Some writers object to thinking about plot and structure because it may lead to formulaic writing. They miss a critical distinction.
Why does something become a formula in the first place? Because it works!
Here’s a formula for an omelet: Crack a couple of eggs. Scramble them. Heat up a skillet. Butter it. Pour in the eggs. Cook them a bit. Add ingredients. Fold the eggs over the ingredients. Serve.
This is a formula that works. But notice the variables. Depending on the cook and the experience level, the omelet can be delicious or a disaster, or something in between. And, with the addition of certain spices, the flavor can vary. It’s still an omelet, it’s still a formula, but it has a whole range of outcomes.
Same with plotting. There are principles that work. But alone they don’t guarantee an original novel. You still have to add your spices, your skills, your talent.
Knowing why plots work is freeing. Master the principles, and you’re at liberty to add all your personal touches. Good chefs have their secret spices, ingredients they use to give their creations something extra and unique. For writers, the spices you add to make your plot your own include:
In his book, The Art Of Creative Writing, Lajos Egri asserts that the key to originality in fiction comes from characters. “Living, vibrating human beings are still the secret and magic formula of great and enduring writing. Read, or better, study the immortals and you will be forced to conclude that their unusual penetration into human character is what has kept their work fresh and alive through the centuries . . .”
Note the word formula! Let’s test this.
What is it that sets Dickens apart in our minds? Fagin and Wilkins Micawber; Uriah Heep and Miss Havisham; Peggoty and Barkis. Characters who sparkle in his plots like jewels. Don’t let any of your characters plop into your plot like plain vanilla. Spice them up.
Can you take us to a place we’ve never been before? That will enliven any plot. And I don’t necessarily mean some place far away from home, although that’s an option. It could mean simply setting your scenes in places that are fresh.
How many times do we have conversations between two potential lovers in a restaurant? Back and forth they go, the only original element being what they are served by the waiter. Why not put them in a tree house? Or on the subway stuck in a tunnel? Or underneath the boardwalk by the sea?
Setting also includes the details of life surrounding the lead character. Tom Clancy created a whole new genre called Techno-thriller because he put his hero, Jack Ryan, into a world of complex military hardware. That was new.
Readers love to read about the details of other people’s working lives. Do research. Immerse yourself in some occupation, either by training for it or interviewing an expert about it. Whatever you do, don’t show characters practicing professions in the same old way. Dig deeper and find original details. You can still write about cops and lawyers and truck drivers, but only if you give them updated challenges and settings. Find out what they are and spice up your writing.
Dialogue is a great opportunity to spice up your plots. Don’t waste it! It helps to originalize characters and move the plot along. If it isn’t doing either of those things, it probably should be cut.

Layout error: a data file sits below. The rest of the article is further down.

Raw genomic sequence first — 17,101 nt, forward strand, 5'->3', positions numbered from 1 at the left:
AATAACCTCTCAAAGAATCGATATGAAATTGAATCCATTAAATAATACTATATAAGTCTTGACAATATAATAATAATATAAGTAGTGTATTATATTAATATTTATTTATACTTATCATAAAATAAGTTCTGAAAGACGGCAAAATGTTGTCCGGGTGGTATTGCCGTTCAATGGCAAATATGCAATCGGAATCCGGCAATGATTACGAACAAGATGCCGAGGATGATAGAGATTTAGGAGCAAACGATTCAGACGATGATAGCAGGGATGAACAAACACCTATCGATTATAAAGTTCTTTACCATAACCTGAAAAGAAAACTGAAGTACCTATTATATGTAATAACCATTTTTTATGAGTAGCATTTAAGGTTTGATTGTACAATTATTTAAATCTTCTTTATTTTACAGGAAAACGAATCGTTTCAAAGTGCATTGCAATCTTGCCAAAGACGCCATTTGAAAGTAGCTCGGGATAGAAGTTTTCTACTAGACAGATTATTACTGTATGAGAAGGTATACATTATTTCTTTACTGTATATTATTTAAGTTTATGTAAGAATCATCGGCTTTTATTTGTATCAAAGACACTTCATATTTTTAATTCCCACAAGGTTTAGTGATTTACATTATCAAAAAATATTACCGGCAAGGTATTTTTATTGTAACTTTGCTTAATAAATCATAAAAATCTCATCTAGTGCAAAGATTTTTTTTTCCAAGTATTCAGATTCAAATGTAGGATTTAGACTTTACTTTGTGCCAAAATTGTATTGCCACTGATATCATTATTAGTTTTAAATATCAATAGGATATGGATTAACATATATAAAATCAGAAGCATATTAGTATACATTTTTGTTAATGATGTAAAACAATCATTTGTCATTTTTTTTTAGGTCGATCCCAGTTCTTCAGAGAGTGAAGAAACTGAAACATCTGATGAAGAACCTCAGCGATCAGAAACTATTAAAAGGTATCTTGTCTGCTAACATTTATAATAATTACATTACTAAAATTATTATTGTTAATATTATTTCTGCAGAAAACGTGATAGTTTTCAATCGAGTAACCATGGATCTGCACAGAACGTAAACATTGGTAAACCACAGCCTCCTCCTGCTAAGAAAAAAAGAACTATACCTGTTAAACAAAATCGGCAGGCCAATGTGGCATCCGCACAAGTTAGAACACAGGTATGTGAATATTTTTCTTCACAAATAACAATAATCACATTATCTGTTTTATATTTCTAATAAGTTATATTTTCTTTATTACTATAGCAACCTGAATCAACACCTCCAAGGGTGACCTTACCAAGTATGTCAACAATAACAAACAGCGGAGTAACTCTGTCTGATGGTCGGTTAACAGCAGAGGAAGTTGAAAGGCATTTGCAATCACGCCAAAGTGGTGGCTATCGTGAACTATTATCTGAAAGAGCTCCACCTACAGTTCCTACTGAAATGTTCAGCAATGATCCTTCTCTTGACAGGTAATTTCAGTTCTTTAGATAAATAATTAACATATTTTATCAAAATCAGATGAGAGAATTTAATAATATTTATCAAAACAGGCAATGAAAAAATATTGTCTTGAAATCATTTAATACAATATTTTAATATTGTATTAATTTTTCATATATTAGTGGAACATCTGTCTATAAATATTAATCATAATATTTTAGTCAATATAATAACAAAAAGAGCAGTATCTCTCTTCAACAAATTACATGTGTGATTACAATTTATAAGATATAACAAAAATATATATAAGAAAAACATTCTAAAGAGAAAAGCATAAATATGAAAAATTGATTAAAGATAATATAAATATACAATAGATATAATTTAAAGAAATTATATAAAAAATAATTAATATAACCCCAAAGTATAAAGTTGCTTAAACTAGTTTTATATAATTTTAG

No two characters should sound exactly alike. And the words they use should tell us something about who they are. If a character is the charge ahead type, he’ll speak that way. His words will be forceful, direct. Sam Spade in Dashiell Hammett’s The Maltese Falcon is like that. Here he confronts the odd little intruder, Joel Cairo:
I’ve got you by the neck, Cairo. You’ve walked in and tied yourself up, plenty strong enough to suit the police, with last night’s killing. Well, now you’ll have to play with me or else.
But Cairo uses fancier verbiage:
I made somewhat extensive inquiries about you before taking any action, and was assured that you were far too reasonable to allow other considerations to interfere with profitable business relations.
We know, simply from the words, that these are two very different characters.
So write your plots, add your spices, and make the story delectable to your readers.
Jim is the author of the #1 bestseller for writers, Plot & Structure, and numerous thrillers, including, Romeo’s Rules, Try Dying and Don’t Leave Me. His popular books on fiction craft can be found here. His thrillers have been called “heart-whamming” (Publishers Weekly) and can be browsed here. Find out more about Jim on our Resident Writing Coach page, and connect with him online.
Sharon Mayhew says
My picture book writing (manuscripts) has improved since I started plotting them out. 🙂
BECCA PUGLISI says
Good for you! I started out writing picture books, and they’re SO HARD. You think that with the shorter word count, it will be easy, but it’s not. You have to apply the same principles of story structure, but with only 1000 or so words.
ANGELA ACKERMAN says
A part of me crumples whenever someone says they avoid story structure because it hems them in. Like all aspects of writing craft, understanding what something is and why/how it works is KNOWLEDGE that can be applied to make a story stronger. How it is applied is up to the writer.
I really agree with this: “Knowing why plots work is freeing.” It really is!
Agreed. When I encounter fellow noobs who want to write a scifi story or a crime story or a fantasy story because they like Star Wars or John Wick ~sigh~ or Game of Thrones, I ask who they read. Crickets. They don’t get that you can’t learn the structure or tropes of those forms without reading wide through the field.
Troy Michael says
Good points. Always need an occasional wake up. Characters plot and dialogue can get repetitive and boring